Today I got drawn into a discussion on Sutter’s Mill about standards. The topic at hand was the ISO C++ standard and whether it qualifies as open, but it gave me a chance to read and think a bit more about other issues as well. Let’s start with a little background on how ISO works. Here are some of the more significant details.

ISO standards are developed by technical committees, (subcommittees or project committees) comprising experts from the industrial, technical and business sectors which have asked for the standards, and which subsequently put them to use. These experts may be joined by representatives of government agencies, testing laboratories, consumer associations, non-governmental organizations and academic circles.

Proposals to establish new technical committees are submitted to all ISO national member bodies

Experts participate as national delegations, chosen by the ISO national member body for the country concerned

In other words, there is no true individual involvement in the ISO standards process. A standard is initiated by a national standards body – such as ANSI in the US – which also decides who can be a delegate. Oh yeah, and they pay for it too. According to ISO in figures, member bodies pay 140 million Swiss francs per year to run the committees that do the hands-on work of developing standards, vs. 35M CHF for the Central Secretariat itself. 55% of that 35M – not of the entire 175M – also comes from the member organizations. The other 45%, or a mere 9% of the total, comes from publications and other services. This is why I said, in Herb’s thread, that the claim of ISO needing to charge $30 for a copy of the C++ standard is utter crap. They don’t need that fee to support their operations any more than IETF – which publishes their standards completely for free – does. They charge that fee for completely other reasons. This brings us back to the process.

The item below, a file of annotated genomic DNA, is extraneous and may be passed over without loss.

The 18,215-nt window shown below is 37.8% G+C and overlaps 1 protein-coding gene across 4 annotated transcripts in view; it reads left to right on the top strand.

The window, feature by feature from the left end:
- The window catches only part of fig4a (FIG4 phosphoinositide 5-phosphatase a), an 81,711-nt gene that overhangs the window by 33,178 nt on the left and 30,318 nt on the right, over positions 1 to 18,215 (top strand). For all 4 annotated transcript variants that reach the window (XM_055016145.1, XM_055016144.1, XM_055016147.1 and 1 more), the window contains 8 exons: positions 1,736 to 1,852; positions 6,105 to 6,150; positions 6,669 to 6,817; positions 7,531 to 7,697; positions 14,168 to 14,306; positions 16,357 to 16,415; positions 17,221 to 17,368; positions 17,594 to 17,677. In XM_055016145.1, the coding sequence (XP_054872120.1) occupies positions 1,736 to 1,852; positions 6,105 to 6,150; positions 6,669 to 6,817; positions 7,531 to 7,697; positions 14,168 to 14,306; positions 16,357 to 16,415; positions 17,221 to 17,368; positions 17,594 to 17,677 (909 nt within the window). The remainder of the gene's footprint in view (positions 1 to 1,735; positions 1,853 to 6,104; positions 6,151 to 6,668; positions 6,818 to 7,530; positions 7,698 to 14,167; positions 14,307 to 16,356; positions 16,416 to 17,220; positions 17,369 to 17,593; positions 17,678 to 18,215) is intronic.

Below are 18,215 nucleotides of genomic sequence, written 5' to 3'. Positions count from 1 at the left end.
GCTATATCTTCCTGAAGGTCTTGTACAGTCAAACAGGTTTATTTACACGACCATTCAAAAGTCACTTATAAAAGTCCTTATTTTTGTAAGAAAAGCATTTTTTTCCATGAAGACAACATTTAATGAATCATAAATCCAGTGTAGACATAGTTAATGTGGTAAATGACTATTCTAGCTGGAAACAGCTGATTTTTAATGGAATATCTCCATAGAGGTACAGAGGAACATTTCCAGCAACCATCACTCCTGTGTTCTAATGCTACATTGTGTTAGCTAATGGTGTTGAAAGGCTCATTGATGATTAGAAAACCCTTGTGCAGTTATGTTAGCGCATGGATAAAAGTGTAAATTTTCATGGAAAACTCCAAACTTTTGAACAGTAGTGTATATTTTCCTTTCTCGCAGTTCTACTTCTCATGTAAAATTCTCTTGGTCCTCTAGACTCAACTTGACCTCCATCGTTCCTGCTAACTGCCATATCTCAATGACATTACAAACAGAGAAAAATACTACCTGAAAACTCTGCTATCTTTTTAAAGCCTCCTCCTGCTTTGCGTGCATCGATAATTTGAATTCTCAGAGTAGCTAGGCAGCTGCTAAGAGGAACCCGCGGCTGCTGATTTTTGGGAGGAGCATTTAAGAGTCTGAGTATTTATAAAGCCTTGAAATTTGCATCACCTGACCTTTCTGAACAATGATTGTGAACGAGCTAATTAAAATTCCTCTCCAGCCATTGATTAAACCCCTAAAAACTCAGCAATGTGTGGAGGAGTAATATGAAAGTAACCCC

ISO refers to theirs as an open process, and ANSI follows suit, but in fact it’s a very political process. You can’t walk in as an individual, even the most knowledgeable invididual in the world regarding a particular subject, and participate. You have to know or work for someone, who knows someone, and so on. Corporations feed people and proposals to industry or trade associations, which feed them into the national standards bodies, which feed them into ISO. There’s also politics at a higher level, as proposed ISO standards are often national standards somewhere already. Sometimes there are multiple competing national standards involved. Sometimes there are multiple technical bodies within ISO, or other bodies outside ISO (such ITU) wrangling over who controls a standard. In short, it’s a mess. In many cases, users’ needs would be just as well satisfied by allowing standards to remain within their originating national body (as with ANSI C) or industry/trade association (as with Java). Often the only people driving demand for an ISO standard are the very people who get paid to develop the ISO standard, or who hope to profit from it. What a racket.

This brings us back to the question of whether ISO standards are open. Participation is political, because of the strategic value standards have to the various parties at all levels, and thus in effect limited even though it’s nominally open. The output is only available for a fee that is totally unjustified by the cost structure that’s involved, and then subject to copyright. “Open” is the wrong word for that. On the other hand, the fact that the standards are published at all is an improvement over proprietary “de facto standards” and the freedom from licensing fees is an improvement over that. “Available” and “unencumbered” cover those properties, but “open” to me still means something more like the IETF model. A standard is only open if participation does not require sponsorship, and if its text is available for only nominal cost.